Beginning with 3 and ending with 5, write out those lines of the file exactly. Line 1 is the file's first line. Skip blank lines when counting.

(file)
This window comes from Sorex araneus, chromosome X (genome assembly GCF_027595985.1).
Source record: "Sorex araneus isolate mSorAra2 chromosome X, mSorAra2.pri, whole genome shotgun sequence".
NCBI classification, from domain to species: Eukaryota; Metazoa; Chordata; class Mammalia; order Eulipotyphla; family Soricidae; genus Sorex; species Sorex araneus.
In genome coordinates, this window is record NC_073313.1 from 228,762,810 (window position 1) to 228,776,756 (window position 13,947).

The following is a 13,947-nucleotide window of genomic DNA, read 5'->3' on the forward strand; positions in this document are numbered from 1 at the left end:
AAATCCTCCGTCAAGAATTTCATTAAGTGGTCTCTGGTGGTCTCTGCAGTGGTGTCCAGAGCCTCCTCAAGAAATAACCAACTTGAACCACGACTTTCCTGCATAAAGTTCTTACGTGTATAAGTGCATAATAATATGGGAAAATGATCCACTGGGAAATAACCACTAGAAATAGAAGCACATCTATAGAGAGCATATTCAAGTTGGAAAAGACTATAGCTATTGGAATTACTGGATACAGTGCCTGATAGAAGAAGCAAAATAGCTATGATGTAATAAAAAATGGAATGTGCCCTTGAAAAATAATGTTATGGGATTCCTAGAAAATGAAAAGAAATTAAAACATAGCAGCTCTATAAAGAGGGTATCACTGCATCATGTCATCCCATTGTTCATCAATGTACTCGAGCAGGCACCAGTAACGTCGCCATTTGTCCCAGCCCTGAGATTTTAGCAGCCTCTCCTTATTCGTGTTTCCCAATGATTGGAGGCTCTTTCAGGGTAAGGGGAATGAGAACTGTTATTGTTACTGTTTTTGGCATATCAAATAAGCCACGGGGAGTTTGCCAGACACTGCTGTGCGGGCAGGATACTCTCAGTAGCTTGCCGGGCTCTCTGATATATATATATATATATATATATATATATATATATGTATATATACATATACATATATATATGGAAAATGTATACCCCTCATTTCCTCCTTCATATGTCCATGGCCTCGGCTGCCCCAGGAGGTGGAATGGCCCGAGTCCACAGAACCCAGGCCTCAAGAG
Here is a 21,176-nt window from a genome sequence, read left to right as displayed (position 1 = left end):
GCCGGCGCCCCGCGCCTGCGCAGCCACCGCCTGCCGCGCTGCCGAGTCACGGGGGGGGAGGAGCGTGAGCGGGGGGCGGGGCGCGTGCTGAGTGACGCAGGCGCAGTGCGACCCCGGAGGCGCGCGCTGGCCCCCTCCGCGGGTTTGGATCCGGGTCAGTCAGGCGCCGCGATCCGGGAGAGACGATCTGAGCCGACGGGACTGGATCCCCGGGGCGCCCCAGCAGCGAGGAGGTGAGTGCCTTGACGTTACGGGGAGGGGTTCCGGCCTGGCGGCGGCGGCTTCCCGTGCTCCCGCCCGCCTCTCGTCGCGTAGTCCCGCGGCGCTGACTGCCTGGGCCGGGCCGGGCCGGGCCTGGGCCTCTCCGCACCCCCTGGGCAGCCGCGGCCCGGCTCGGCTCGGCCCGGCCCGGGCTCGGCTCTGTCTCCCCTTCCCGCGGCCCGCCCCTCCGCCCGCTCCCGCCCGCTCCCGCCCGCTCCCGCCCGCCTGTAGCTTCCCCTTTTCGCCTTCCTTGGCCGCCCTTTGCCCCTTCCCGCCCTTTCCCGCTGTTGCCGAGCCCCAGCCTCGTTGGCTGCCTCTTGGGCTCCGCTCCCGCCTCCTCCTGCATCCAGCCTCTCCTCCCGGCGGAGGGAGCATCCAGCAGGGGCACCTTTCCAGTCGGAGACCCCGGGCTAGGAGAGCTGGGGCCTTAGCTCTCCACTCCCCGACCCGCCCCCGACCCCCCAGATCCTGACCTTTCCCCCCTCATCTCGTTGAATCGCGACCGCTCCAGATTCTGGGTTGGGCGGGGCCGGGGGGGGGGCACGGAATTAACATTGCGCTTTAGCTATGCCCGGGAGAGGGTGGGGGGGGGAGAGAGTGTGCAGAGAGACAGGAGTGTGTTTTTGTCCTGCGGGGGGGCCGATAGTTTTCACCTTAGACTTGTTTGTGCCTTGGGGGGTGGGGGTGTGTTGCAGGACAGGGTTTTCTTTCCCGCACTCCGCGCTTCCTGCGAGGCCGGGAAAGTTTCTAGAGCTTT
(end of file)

NCBI classification, from domain to species: Eukaryota; Metazoa; Chordata; class Mammalia; order Eulipotyphla; family Soricidae; genus Sorex; species Sorex araneus.
In genome coordinates, this window is record NC_073313.1 from 228,762,810 (window position 1) to 228,776,756 (window position 13,947).

The following is a 13,947-nucleotide window of genomic DNA, read 5'->3' on the forward strand; positions in this document are numbered from 1 at the left end: